Tuesday, May 30, 2006

The Flogging of Corn Cob Bob

I love this guy... Only Stephen Harper and his Conservative cabinet would take policy advice from a 7 foot cob of corn. Or so it would appear from a recent meeting on renewable fuels in Regina.

For the past week or so, Canadians hopeful that the federal government would take a strong stance against global climate change were treated to a series of messages that were ambiguous at best.

The good news is that after a leaked memo from the international climate conference in Germany indicated that Canada would oppose extensions to the Kyoto accord, it now looks like the Conservative government is willing to follow through with negotiations for phase two of the treaty.

Unfortunately, their 'Made in Canada' plan to meet CO2 reduction targets appears to involve naming Corn Cob Bob as the new Environment Minister and embracing ethanol fuel as our climate saviour.

In seriousness though, should this picture not frighten us all? Climate change is being shown time and time again to be the single greatest threat facing human survival, yet throughout the world, leaders and governments refuse to take action while actively promoting policies that will only make the situation worse.

Although the burning of corn based ethanol has the advantage of producing less CO2 than gasoline, there is a catch. The production of corn, as with all cereal grains, requires massive inputs of fossil fuels via the mechanized farming process and chemical fertilizers. In effect, we are subsidizing our agricultural yield with oil. The net result for ethanol is that it takes more fossil fuel energy to grow a single corn cob than we receive from it in ethanol fuel energy. That is true regardless of whether the cob is your garden variety 10 incher or your industry sponsored 7 footer.

The reason is simple, as anyone who has completed a grade 9 science can tell you. It is called the Law of Conservation of Energy, which stated plainly is "energy cannot be created or destroyed, it can only change forms". Back on the farm, this means that a good deal of the fossil fuel energy used in corn agriculture goes into things other than those little yellow kernels. Much of it is lost in the standard mechanical inefficiencies of farm equipment. A lot of the rest is eaten up through the plant's natural metabolic process and in growing parts (like leaves and stalks) other than the cob. So to manufacture a given energy unit of ethanol, you need to expend some amount greater than one energy unit during the growth and production process.

For Canada to meet its Kyoto obligations we are going to need to do a lot more than increase corn production. The Federal Government is going to need to successfully negotiate binding commitments for CO2 control from the oil and gas industry, sharply increase fuel efficiency standards for automobiles, and engage the nation in a meaningful energy conservation strategy. Otherwise, come next election, Mr. Harper is going to be calling up Corn Cob Bob for more than a PR stunt. He will be looking for a couch to crash on and a lead for a new job.

1 comment:

James Tiberious Bond said...

It's interesting how you bring about Canada and its reduction to its world CO2 contribution. Many socially conscious people are in favour of saving this world from the delitarious effects of humanity through its hunger for energy. However, their thoughts to the many alternatives often are not followed through to conclusion. Take for example a proposed James Bay hydro-electric projects a short while back. The proposal called for 100% clean energy source. Granted hydro-electric power on its own is 100% clean, but one major thing was not considered. By flooding the James Bay region, which is Tundra, the water's high thermal capacity will cause a rise in temperature to the ground beneath and inadvertantly release frozen methane gas into the atmosphere. Unfortunately, the amount released would nullify all the clean effects of the hyro-project as methane's Greenhouse effect factors 10X that of CO2. For the same amount of KWh's generated, Ontario/Quebec might as well fire up the equivalents of the most inefficient coal generators using the lowest grade coal possible. Another example is the electric vehicle (as opposed to its hybrid). It's taken a century for North America to establish the electrical grid which we are so dependent on. If we were all to switch over to electric cars, the amount of electricity required to power all those cars would be many fold of what our grid currently maximizes out at (Do you remember the power outages in Eastern Canada and in California?). How about wind generators? In order to turn the wind turbines, energy in the form of kinetic energy has to be taken directly from the atmosphere. What types of effects will this withdrawal of energy have on the laminar boundary layer which we depend so much upon for our survival? But then again, perhaps we need to remove excess energy as it is most likely physical the cause of climate change.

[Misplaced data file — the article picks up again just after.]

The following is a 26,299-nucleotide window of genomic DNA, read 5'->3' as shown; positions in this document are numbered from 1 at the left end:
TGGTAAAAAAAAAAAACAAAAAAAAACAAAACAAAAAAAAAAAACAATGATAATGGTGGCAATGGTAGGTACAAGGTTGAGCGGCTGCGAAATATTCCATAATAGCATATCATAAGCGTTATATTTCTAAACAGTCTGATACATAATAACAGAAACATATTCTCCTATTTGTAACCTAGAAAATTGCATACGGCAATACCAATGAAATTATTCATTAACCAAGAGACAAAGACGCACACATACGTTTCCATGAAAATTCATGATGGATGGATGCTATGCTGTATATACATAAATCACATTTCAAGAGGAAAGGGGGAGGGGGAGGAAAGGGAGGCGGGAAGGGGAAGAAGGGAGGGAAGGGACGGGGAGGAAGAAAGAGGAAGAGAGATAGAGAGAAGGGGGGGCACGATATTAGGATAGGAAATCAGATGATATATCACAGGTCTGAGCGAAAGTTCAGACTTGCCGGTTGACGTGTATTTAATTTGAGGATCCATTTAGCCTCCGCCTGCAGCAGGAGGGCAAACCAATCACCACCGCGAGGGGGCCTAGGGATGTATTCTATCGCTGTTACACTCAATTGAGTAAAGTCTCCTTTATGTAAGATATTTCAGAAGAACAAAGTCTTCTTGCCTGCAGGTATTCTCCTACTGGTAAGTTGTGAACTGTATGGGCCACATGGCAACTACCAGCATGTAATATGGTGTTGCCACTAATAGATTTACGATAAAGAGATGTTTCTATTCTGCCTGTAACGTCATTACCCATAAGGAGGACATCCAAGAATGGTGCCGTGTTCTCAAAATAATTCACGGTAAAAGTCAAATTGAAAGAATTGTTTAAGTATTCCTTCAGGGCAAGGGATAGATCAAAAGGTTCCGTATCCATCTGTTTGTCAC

Where do we find the resources to generate the power without spin-off negative evironmental effects. Energy is important, and you have hit the nail on the coffin by mentioning the "law of conservation of energy" where we cannot create energy nor destroy it, just transform it. Please don't get me wrong. What I'm trying to say is that we do need to change our current approach to energy use. It's just that it's not as simple as the proposals that most of us are aware of. In time, we will find methods for alternative energy sources that have less repurcussions than our current level of knowledge dictates.

All in all, the key really is less energy use...each individual needs to make a smaller "ecological footprint". Unless our culture of consumerism and convenience changes its ways of thinking, this endeavor into finding alternate energy sources will be a futile one.